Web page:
IMF says growth in Greece won’t meet official estimates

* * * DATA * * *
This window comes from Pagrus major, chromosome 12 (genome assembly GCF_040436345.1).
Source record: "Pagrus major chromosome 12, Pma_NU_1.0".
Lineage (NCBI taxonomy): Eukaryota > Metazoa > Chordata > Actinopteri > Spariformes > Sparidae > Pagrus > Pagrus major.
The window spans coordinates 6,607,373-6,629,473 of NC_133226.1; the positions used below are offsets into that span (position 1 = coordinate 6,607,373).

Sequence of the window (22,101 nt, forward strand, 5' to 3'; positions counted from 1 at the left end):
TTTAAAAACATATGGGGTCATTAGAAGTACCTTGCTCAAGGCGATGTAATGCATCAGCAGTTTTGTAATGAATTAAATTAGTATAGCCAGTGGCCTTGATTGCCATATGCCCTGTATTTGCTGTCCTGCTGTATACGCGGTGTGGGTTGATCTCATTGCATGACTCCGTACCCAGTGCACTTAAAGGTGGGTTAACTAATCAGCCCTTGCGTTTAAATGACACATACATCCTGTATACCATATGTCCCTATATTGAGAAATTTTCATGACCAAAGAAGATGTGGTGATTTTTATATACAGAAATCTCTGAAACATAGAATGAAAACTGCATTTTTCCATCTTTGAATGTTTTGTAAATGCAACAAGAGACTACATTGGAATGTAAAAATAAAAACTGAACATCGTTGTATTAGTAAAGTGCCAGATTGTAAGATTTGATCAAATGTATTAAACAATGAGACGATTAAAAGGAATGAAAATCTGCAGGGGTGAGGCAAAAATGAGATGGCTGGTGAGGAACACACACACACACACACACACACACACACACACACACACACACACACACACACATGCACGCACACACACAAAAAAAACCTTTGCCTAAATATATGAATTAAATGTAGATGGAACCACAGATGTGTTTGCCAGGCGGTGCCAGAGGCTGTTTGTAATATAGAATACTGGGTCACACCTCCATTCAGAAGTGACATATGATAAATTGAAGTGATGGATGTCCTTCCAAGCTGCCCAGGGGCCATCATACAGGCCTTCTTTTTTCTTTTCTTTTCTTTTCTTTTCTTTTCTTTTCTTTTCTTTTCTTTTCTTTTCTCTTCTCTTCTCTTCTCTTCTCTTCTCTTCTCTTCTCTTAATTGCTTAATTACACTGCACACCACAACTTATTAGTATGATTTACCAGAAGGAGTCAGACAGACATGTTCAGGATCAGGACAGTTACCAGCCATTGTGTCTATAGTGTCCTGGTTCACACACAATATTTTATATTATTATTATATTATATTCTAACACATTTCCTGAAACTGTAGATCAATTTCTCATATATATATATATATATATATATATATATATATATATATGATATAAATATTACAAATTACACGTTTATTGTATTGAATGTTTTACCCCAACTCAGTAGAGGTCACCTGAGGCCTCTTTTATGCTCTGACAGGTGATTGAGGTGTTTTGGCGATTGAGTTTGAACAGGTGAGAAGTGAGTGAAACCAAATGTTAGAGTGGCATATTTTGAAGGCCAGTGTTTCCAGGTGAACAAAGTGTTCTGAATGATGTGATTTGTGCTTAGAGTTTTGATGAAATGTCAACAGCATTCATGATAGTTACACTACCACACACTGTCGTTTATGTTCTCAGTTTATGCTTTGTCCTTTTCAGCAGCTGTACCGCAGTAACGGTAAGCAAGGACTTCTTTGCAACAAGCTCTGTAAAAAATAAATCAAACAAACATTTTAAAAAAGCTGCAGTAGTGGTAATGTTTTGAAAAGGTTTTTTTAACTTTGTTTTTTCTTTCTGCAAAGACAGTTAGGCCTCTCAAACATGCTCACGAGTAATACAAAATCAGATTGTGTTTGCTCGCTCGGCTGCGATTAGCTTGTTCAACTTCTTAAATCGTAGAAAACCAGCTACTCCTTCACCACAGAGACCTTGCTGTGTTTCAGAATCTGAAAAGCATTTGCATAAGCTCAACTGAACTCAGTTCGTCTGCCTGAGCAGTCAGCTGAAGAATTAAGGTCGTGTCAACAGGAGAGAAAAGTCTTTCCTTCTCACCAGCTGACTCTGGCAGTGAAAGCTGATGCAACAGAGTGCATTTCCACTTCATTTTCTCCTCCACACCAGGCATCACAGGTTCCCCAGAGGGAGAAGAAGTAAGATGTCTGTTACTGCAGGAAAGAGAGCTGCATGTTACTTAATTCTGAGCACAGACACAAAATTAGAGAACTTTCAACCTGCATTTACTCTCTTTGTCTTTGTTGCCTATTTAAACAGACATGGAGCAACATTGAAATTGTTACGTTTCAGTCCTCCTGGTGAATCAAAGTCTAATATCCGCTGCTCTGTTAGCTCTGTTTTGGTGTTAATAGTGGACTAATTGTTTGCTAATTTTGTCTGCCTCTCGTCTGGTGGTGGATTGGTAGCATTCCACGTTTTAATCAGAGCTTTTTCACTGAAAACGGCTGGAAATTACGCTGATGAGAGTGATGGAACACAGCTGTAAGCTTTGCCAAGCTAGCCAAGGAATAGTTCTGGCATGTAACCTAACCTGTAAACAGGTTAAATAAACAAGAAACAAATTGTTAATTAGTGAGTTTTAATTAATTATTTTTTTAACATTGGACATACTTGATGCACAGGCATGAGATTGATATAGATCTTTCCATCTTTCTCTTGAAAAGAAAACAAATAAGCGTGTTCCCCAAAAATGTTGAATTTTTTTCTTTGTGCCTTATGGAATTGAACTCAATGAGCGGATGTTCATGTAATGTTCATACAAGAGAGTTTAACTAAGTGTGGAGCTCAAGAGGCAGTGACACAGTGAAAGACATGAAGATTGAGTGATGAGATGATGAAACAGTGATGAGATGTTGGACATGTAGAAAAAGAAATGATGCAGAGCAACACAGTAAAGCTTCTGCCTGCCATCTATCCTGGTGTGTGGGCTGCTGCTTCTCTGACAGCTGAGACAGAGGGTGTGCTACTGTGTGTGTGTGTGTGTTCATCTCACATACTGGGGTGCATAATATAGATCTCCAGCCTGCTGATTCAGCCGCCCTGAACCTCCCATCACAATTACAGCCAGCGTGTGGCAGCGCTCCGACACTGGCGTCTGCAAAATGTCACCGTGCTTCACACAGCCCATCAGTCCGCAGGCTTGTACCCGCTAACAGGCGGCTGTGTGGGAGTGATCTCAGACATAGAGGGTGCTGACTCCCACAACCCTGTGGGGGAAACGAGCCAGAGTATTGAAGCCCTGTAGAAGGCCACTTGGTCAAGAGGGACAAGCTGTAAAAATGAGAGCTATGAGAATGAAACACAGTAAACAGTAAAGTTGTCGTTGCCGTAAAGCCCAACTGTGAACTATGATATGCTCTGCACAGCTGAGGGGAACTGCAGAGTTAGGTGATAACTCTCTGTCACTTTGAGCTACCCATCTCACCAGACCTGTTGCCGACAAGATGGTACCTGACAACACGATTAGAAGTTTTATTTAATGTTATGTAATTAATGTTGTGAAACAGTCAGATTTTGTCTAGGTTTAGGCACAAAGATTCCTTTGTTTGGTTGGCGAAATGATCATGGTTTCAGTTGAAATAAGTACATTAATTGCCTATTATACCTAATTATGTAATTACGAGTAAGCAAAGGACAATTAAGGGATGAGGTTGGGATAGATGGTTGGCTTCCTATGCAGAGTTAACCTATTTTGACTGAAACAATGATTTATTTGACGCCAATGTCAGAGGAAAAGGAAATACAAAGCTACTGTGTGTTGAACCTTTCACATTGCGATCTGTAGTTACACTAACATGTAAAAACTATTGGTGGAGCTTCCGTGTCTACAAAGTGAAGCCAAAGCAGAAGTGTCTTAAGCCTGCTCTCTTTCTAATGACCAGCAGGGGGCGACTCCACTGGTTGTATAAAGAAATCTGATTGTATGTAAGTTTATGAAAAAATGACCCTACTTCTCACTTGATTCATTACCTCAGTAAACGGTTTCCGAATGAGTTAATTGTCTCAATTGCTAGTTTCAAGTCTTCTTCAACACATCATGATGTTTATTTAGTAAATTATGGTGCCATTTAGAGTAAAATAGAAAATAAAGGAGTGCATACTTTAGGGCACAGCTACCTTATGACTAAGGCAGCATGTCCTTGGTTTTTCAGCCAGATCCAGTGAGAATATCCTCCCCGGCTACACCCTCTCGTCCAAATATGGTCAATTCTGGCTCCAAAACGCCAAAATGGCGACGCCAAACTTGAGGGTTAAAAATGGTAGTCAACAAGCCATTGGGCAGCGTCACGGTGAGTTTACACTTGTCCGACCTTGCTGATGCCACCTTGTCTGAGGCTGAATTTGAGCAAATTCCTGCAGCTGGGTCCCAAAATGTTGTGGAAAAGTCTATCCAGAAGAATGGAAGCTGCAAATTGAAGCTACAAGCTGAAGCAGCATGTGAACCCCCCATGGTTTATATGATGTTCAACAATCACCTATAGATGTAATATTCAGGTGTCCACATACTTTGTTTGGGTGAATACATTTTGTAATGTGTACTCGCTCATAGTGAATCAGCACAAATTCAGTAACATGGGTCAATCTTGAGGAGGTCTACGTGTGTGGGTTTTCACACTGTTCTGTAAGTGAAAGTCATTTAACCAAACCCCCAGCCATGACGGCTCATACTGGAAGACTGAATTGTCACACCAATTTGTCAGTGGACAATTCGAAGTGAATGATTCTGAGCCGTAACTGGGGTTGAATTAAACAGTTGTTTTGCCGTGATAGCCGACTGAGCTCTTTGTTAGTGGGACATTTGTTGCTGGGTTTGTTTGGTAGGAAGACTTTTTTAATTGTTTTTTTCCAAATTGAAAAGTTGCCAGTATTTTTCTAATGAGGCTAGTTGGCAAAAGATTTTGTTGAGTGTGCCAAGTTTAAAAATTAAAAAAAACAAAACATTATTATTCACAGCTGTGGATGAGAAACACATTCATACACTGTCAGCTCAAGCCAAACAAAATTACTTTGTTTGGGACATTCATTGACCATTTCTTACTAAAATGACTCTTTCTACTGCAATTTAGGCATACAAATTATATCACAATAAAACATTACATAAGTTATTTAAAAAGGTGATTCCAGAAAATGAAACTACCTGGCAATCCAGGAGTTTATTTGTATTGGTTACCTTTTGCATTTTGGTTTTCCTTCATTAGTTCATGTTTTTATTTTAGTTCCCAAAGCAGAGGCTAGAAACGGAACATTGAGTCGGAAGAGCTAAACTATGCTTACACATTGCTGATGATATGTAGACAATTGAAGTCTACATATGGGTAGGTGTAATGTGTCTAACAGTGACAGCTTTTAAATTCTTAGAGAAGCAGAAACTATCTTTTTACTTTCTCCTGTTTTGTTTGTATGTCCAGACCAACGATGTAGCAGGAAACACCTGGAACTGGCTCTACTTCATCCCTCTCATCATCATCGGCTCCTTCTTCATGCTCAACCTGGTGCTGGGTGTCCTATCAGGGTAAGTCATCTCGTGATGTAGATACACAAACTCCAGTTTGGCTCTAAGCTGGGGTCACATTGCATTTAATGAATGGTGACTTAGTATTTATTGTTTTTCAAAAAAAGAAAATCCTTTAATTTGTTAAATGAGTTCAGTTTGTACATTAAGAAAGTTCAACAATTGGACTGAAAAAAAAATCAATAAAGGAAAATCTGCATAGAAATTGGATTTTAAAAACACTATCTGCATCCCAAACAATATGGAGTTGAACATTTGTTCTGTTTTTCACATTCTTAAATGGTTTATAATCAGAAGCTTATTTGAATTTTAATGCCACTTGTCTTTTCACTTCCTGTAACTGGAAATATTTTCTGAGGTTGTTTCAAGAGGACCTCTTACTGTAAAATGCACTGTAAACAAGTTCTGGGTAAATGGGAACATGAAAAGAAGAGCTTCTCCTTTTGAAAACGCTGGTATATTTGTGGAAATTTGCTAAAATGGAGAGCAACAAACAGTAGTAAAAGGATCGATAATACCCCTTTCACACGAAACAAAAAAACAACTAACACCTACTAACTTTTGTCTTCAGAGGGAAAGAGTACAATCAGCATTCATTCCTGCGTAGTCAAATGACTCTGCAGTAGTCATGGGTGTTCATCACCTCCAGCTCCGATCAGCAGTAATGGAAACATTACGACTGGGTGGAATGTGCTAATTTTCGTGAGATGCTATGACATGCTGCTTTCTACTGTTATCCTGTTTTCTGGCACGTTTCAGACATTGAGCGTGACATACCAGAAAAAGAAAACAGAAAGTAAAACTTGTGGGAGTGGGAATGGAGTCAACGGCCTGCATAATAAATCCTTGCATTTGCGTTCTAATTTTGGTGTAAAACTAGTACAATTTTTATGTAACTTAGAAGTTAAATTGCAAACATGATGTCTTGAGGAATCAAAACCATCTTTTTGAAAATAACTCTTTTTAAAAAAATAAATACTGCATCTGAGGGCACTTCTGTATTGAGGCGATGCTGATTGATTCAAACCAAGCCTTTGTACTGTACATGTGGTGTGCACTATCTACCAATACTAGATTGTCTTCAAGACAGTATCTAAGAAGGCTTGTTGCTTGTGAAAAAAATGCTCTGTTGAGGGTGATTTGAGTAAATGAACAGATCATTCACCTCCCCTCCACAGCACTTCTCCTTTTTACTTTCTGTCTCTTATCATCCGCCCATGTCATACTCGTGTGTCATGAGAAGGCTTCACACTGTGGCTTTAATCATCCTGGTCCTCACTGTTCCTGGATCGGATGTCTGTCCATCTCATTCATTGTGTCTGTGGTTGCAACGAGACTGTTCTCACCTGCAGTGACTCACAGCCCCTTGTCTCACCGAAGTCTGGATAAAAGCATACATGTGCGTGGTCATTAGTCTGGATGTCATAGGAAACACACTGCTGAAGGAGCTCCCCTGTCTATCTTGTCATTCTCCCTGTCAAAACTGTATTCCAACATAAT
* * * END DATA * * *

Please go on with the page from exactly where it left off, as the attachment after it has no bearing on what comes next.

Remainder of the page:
WASHINGTON (Reuters) – The International Monetary Fund yesterday forecast that economic growth in Greece this year will fall short of government estimates and urged authorities to tackle the nation’s high unemployment rate. In its annual review of the Greek economy, the Washington-based lender forecast economic growth of 3 percent this year, down from a 4-percent expansion enjoyed in 2001 and below the government’s assumption in its budget for 3.8-percent growth. «The near-term outlook is subject to a heightened degree of uncertainty, but growth prospects remain considerably more favorable than in most partner countries,» the IMF said in its latest look at the European nation’s economy. The lender also forecast that unemployment would remain unchanged at 10.3 percent in 2002, compared to the IMF’s estimated level seen for last year. Noting that joblessness in Greece was second only to Spain within the European Union, the IMF urged that action be taken. The statistics also showed that 47.9 percent of the unemployed or 208,300 were newcomers to the workforce, down by 6.3 percent. Of this figure, 47,944 were housewives seeking a job for the first time, indicating families hoping to boost their incomes.

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